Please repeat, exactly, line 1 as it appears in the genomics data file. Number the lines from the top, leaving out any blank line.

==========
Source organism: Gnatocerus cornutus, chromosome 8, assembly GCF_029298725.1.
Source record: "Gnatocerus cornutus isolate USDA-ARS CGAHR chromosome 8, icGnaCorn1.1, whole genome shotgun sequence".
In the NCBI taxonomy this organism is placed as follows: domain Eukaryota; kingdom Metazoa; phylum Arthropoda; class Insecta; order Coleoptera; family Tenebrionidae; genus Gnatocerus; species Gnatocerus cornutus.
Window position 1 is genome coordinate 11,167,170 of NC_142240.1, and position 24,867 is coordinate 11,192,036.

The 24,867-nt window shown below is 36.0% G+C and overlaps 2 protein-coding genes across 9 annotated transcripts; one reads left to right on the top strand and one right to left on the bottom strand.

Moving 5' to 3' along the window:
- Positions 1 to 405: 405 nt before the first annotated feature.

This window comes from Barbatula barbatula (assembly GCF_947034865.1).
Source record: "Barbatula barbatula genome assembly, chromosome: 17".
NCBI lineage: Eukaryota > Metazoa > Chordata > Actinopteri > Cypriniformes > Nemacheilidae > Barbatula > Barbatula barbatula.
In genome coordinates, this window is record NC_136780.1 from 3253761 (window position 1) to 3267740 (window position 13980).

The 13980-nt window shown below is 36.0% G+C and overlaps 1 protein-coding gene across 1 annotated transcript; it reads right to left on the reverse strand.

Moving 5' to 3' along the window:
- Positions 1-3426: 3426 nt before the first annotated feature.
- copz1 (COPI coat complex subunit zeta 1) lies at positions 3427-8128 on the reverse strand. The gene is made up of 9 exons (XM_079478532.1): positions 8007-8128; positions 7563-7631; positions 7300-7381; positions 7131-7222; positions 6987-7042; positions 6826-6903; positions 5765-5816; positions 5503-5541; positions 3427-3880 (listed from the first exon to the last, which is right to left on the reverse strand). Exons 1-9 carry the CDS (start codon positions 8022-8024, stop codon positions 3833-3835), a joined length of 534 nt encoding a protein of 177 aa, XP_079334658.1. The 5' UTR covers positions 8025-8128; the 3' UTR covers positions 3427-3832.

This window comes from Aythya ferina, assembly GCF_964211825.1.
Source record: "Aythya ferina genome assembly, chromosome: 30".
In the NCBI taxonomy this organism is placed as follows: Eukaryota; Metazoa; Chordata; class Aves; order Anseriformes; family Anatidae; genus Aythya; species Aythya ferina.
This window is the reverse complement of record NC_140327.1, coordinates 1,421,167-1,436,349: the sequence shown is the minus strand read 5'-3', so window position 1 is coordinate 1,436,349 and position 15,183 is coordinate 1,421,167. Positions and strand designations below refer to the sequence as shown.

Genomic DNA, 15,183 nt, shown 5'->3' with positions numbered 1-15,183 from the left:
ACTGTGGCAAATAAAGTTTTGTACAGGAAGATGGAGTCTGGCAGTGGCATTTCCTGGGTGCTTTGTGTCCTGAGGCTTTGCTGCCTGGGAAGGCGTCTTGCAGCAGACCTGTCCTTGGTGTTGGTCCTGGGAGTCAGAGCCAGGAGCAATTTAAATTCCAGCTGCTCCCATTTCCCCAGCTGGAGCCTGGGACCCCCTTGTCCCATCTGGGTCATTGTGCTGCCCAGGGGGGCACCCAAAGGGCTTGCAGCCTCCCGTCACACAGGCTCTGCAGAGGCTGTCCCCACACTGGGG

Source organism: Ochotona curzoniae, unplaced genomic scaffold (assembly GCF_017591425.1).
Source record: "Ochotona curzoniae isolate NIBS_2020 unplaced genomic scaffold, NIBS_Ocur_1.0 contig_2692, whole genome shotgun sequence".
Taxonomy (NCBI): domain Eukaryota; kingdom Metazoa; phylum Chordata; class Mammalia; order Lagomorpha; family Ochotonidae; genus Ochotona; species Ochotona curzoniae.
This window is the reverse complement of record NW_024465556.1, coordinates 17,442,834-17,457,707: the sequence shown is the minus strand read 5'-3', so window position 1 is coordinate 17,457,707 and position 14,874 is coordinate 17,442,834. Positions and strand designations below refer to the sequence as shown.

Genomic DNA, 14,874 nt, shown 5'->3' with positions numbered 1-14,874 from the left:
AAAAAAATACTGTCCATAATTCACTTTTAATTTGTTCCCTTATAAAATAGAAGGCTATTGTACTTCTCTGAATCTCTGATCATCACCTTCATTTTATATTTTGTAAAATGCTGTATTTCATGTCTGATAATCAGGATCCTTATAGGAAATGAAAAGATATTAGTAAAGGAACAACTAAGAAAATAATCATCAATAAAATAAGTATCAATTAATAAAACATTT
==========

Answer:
Source organism: Gnatocerus cornutus, chromosome 8, assembly GCF_029298725.1.